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Guillermo del Toro, Alfonso Cuaron and Alejandro González Iñárritu slammed Mexican officials for their investigation into the disappearance and possible killings of 43 teachers and college students, saying the act and the lack of answers are evidence of systemic corruption in the country.

The three directors who helped attract broader recognition for the Mexican film industry through works such as “Pan’s Labyrinth,” “Gravity” and “Birdman” voiced their criticism in the form of an open letter, which del Toro read during a tribute to Cuaron at the Museum of Modern Art on Monday night.

“The federal government argues that these events are all just local violence,” del Toro read. “Not so.”

“We believe that these crimes are systemic and indicate a much greater evil — the blurred lines between organized crime and high-ranking officers in the Mexican government,” he added.

Mexican authorities have found bones and teeth they say likely belong to the students. An earlier discovery of several mass graves turned out to be a different set of victims.

The students went missing in September after police in Iguala detained them for commandeering public buses in order raise money and transport people to a demonstration. Corrupt law enforcement officials reportedly handed them over to a drug gang in order to prevent the student from overshadowing a speech by the wife of the town’s mayor. The discovery of the mass graves and the government’s lack of transparency and responsiveness has inspired a wave of protests in Mexico.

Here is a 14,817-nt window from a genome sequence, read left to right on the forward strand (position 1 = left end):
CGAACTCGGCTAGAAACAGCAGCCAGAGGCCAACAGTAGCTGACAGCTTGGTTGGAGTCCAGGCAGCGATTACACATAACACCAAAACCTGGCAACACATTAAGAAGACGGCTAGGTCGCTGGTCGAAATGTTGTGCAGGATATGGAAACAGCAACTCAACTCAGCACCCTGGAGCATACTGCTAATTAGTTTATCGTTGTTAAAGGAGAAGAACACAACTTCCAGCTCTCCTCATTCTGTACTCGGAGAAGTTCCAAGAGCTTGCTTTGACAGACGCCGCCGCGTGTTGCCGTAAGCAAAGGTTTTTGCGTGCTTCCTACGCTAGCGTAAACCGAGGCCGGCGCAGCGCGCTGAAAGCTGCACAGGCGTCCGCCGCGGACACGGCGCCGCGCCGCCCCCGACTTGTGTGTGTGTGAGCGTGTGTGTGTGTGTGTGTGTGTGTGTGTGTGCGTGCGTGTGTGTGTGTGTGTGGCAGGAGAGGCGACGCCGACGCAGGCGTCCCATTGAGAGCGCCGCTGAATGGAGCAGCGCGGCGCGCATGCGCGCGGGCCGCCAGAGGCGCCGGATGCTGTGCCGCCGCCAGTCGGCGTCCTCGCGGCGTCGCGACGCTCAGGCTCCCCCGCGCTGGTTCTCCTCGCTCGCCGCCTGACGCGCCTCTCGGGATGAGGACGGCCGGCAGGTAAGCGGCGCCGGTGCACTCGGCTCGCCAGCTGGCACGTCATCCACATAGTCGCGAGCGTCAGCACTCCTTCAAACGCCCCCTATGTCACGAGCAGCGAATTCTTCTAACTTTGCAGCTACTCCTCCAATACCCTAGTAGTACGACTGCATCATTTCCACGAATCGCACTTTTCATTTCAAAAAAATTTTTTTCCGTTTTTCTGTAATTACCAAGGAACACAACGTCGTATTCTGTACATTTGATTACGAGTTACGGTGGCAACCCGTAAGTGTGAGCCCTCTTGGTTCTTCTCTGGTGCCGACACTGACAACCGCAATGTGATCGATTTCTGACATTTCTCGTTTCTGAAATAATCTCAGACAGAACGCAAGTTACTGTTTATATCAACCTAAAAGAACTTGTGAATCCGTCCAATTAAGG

Cuaron and his son, screenwriter Jonás Cuarón, flanked del Toro at the podium as he read the message. Iñárritu was not present at the event.

“We must demand answers about this and we must do it now,” del Toro read.

The killings and corruption he described seemed a world away from the swank gathering of filmmakers and literary talent such as Julian Schnabel, Salman Rushdie and Katie Holmes. But the directors argued that the crime and terror griping Mexico demanded the attention of the wealthy and powerful assembled in the room.

“We would like to take this opportunity to ask you all to join us in the pain and indignation felt by the families of the disappeared students and of every civilian in Mexico who is living with this atrocious reality on an every day basis and to at least be aware of this systematic human rights violation taking place so often and so close to you,” he concluded.